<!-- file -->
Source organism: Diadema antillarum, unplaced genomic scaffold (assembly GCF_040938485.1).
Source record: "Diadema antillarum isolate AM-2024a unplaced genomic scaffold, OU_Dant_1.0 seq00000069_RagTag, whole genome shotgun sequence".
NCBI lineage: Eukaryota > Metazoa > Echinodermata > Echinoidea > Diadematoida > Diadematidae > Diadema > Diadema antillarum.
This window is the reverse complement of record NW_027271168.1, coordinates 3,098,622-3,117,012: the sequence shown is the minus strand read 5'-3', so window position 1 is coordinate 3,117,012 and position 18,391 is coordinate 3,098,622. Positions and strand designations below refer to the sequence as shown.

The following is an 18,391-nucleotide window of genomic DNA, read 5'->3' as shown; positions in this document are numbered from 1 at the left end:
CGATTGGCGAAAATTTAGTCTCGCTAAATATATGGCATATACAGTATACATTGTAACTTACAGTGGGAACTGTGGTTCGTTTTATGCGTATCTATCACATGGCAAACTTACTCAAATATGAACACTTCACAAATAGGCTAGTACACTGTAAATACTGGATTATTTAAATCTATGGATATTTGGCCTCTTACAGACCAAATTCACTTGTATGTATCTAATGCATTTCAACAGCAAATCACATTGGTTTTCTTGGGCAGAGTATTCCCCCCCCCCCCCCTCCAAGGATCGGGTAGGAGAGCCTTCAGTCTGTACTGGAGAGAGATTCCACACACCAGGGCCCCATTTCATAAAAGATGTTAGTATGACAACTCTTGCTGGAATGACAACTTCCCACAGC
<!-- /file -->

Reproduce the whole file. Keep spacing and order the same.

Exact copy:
Source organism: Diadema antillarum, unplaced genomic scaffold (assembly GCF_040938485.1).
Source record: "Diadema antillarum isolate AM-2024a unplaced genomic scaffold, OU_Dant_1.0 seq00000069_RagTag, whole genome shotgun sequence".
NCBI lineage: Eukaryota > Metazoa > Echinodermata > Echinoidea > Diadematoida > Diadematidae > Diadema > Diadema antillarum.
This window is the reverse complement of record NW_027271168.1, coordinates 3,098,622-3,117,012: the sequence shown is the minus strand read 5'-3', so window position 1 is coordinate 3,117,012 and position 18,391 is coordinate 3,098,622. Positions and strand designations below refer to the sequence as shown.

The following is an 18,391-nucleotide window of genomic DNA, read 5'->3' as shown; positions in this document are numbered from 1 at the left end:
CGATTGGCGAAAATTTAGTCTCGCTAAATATATGGCATATACAGTATACATTGTAACTTACAGTGGGAACTGTGGTTCGTTTTATGCGTATCTATCACATGGCAAACTTACTCAAATATGAACACTTCACAAATAGGCTAGTACACTGTAAATACTGGATTATTTAAATCTATGGATATTTGGCCTCTTACAGACCAAATTCACTTGTATGTATCTAATGCATTTCAACAGCAAATCACATTGGTTTTCTTGGGCAGAGTATTCCCCCCCCCCCCCCTCCAAGGATCGGGTAGGAGAGCCTTCAGTCTGTACTGGAGAGAGATTCCACACACCAGGGCCCCATTTCATAAAAGATGTTAGTATGACAACTCTTGCTGGAATGACAACTTCCCACAGC